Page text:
Ornamental grasses are taking the horticultural field by storm. They delight onlookers in landscapes as famous as England’s Kew Gardens and Fort Worth’s Botanic Research Institute. And they have found favor in home gardens of all kinds – from lavish to simple cottage style.
Many are drought tolerant, low maintenance and attractive to wildlife. They thrive in settings as varied as coastal to mountaintop. Many are admired for their “flowers,” and others are sought for their coloring. Grasses add form and texture as well as a natural element to most gardens.
Not all plants called grasses are, botanically speaking, true grasses.
However, they serve many of the same purposes in the landscape. For example, some of these “impostor” grasses work well in environments where true grasses will not thrive. True grasses are in the botanical family Poaceae (Gramineae).
Other plants with straplike leaves or flowering structures that resemble true grasses include sedges, rushes and cattails. Narrow-leafed perennials often labeled as grasses include liriope and flax.
What are the distinguishing characteristics of these plants? Grasses have narrow leaves with long, straight veins running parallel to the leaf edges. Their cylindrical stems are hollow except at the solid nodes (joints).
Cattails (Typhaceae) are aquatic or marginal plants, so they are a complementary addition to water features, particularly where their growth may be easily controlled. They have solid stems and flat, narrow leaves and velvety-brown, cigar-shaped flowering structures.
Rushes (Juncaceae) typically have stems that are cylindrical like true grasses, but they lack nodes and tend to be solid rather than hollow. Sedges (Cyperaceae) also lack nodes and have solid stems, but their stems are not cylindrical. They are said to have “edges” and are normally triangular when viewed in cross-section.
Landscape designers are finding more uses for grass-like plants in home landscapes. Sedges, in particular, often work as groundcover or lawn substitutes. Although they may die back in winter, some sedges never truly go dormant in North Central Texas. Many tolerate wetter, less well-drained sites than true grasses prefer, and most perform best in some shade.
The term sedge refers to 3,000-plus species in this family, but about 1,000 of the species comprise the genus Carex. Most ornamental sedges originate from moist or wet habitats in temperate regions, so they are easily adapted to similar settings in home gardens. They are diverse in form, color, size, growth habit and use; they may form tall, dense clumps or run along the ground.
While sedge flowers are not ornamental, the plants sport attractive green, blue, yellow, brown, orange or variegated foliage.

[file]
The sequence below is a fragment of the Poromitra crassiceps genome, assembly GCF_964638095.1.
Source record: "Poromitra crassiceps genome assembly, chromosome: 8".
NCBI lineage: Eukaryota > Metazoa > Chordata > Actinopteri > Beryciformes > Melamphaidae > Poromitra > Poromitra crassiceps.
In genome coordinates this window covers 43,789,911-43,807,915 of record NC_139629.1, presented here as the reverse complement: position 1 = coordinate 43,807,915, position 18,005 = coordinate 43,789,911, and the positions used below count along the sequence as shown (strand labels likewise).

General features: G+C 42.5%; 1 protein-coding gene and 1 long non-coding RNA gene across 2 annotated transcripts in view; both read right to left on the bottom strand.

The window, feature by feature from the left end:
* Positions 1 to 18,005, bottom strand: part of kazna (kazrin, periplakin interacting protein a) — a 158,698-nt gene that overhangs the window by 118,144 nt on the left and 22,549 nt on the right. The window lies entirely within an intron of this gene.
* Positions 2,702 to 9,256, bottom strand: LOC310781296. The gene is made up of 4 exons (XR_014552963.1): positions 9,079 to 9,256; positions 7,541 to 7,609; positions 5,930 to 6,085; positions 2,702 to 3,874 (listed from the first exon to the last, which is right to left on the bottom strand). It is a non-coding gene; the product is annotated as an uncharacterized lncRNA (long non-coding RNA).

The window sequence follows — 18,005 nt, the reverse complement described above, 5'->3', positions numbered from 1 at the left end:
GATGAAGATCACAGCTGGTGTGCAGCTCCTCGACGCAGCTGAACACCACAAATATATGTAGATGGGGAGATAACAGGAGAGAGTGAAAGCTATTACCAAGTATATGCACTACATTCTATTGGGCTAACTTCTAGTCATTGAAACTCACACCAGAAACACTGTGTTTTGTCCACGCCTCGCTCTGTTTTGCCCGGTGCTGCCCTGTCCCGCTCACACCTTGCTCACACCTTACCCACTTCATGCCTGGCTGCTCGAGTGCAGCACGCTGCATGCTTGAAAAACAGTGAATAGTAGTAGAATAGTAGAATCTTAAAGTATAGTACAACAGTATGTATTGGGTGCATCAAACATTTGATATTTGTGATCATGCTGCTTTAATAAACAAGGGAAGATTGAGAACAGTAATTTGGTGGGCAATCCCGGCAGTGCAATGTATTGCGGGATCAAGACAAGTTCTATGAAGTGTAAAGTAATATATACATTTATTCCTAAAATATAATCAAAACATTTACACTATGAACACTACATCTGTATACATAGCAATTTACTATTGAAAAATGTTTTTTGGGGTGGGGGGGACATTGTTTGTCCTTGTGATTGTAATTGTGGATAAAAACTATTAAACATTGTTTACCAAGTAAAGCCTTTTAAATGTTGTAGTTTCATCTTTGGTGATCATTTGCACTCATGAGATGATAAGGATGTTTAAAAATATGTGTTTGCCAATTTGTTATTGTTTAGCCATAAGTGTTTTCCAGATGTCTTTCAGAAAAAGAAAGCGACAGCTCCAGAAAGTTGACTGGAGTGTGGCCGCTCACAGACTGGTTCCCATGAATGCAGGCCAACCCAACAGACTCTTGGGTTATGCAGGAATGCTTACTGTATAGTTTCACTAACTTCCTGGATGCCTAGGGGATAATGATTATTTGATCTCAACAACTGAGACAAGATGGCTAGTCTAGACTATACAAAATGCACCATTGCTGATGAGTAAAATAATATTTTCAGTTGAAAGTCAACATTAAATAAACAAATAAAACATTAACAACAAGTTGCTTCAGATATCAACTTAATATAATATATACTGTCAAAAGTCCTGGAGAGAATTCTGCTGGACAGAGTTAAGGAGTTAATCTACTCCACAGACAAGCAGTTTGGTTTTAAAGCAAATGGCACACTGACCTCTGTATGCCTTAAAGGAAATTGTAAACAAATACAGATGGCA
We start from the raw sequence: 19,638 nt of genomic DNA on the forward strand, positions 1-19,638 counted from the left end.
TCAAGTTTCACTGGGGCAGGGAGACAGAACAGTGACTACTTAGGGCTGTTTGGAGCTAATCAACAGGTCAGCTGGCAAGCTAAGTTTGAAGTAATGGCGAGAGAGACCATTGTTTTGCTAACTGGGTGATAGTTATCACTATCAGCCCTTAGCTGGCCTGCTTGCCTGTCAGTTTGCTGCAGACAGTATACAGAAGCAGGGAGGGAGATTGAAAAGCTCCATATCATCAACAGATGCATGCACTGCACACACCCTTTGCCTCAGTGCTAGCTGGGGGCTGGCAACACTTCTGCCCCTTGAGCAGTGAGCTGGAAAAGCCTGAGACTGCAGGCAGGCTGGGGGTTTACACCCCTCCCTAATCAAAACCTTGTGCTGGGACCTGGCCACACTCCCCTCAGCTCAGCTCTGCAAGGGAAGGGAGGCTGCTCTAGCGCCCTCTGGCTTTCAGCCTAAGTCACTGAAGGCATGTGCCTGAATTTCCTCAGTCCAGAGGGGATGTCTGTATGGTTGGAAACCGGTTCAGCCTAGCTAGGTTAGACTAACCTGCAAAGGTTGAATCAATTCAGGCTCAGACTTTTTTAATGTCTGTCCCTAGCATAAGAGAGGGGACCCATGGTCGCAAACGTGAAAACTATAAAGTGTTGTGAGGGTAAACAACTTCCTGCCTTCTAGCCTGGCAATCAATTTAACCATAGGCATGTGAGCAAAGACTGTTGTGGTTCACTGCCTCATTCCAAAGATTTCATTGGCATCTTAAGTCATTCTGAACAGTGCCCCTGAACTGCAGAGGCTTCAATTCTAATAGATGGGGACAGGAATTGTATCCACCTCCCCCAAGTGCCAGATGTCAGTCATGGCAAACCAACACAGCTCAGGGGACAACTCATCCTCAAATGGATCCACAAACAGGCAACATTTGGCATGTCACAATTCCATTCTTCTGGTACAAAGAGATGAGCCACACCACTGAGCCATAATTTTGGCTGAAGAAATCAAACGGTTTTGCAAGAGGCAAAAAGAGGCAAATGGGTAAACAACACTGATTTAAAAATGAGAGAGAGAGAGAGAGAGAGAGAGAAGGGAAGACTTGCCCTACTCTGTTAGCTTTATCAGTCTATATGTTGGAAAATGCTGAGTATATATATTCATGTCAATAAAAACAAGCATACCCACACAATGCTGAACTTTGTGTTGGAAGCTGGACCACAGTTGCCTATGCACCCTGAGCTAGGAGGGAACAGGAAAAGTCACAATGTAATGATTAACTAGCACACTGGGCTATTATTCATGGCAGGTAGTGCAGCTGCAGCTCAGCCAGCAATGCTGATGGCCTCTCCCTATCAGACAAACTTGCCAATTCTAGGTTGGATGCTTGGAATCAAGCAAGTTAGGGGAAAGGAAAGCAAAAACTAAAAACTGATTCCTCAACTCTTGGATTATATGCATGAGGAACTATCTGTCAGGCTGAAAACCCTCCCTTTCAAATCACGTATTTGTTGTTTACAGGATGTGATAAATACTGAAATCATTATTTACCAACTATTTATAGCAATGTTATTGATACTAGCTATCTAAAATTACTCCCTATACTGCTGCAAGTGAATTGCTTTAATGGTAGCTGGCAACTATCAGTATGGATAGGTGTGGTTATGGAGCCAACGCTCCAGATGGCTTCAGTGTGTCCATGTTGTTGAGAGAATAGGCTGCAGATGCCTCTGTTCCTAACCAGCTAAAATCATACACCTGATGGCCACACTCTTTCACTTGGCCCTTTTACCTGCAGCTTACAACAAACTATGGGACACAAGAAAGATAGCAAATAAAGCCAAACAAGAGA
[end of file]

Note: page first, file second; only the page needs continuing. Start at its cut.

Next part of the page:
All sedges benefit from removing winter-damaged foliage in late winter to early spring. Plant them according to nursery directions, and be prepared to provide irrigation during extreme drought, especially if they receive extended sunlight.
Sedges used as lawn substitutes or groundcovers are best mowed or trimmed in mid-May, then again in mid-November. Fertilize sedges in fall. Sedges sold in Texas nurseries include:
Carex glauca requires full to partial shade and moderate moisture. It will thrive in moist soils if they are well drained. Blue sedge grows 6”-12” tall and spreads 12”.
This is a well-adapted deciduous plant that boasts blue-gray foliage. Blue sedge forms clumps, which make it an attractive groundcover. Butterflies like blue sedge as a larval food source.
Carex tumuicola prefers full to part shade and moist soils. Although drought tolerant, it does require water. An evergreen, Berkeley will grow to a height of 8-18 inches. This plant’s dark green arching foliage forms 12” wide clumps that spread by creeping rhizomes. It makes a nice groundcover when planted densely to create a turf-like effect. Mowing enhances its appearance. Berkeley sedge attracts birds.
Carex leavenworthii performs best in shade, but will tolerate a half-day of full sun. It grows well in many soil types and grows 6” tall and wide. It is one of the best substitutes for lawn grass, but must be planted densely to achieve this effect. This evergreen is considered drought and heat tolerant.
Carex perdentata is an evergreen that performs well in either moist or dry soil and is very heat and drought tolerant. Plant it in full sun or shade, but shade is preferred. This fine-textured sedge will spread rapidly, making it a good lawn substitute.
Resources: Weston Gardens, Bluestem Nursery, Encyclopedia of Grasses
For horticulture answers, call the Texas AgriLife Extension, Hood County, 817-579-3280, or visit the website, hoodcountymastergardeners.org.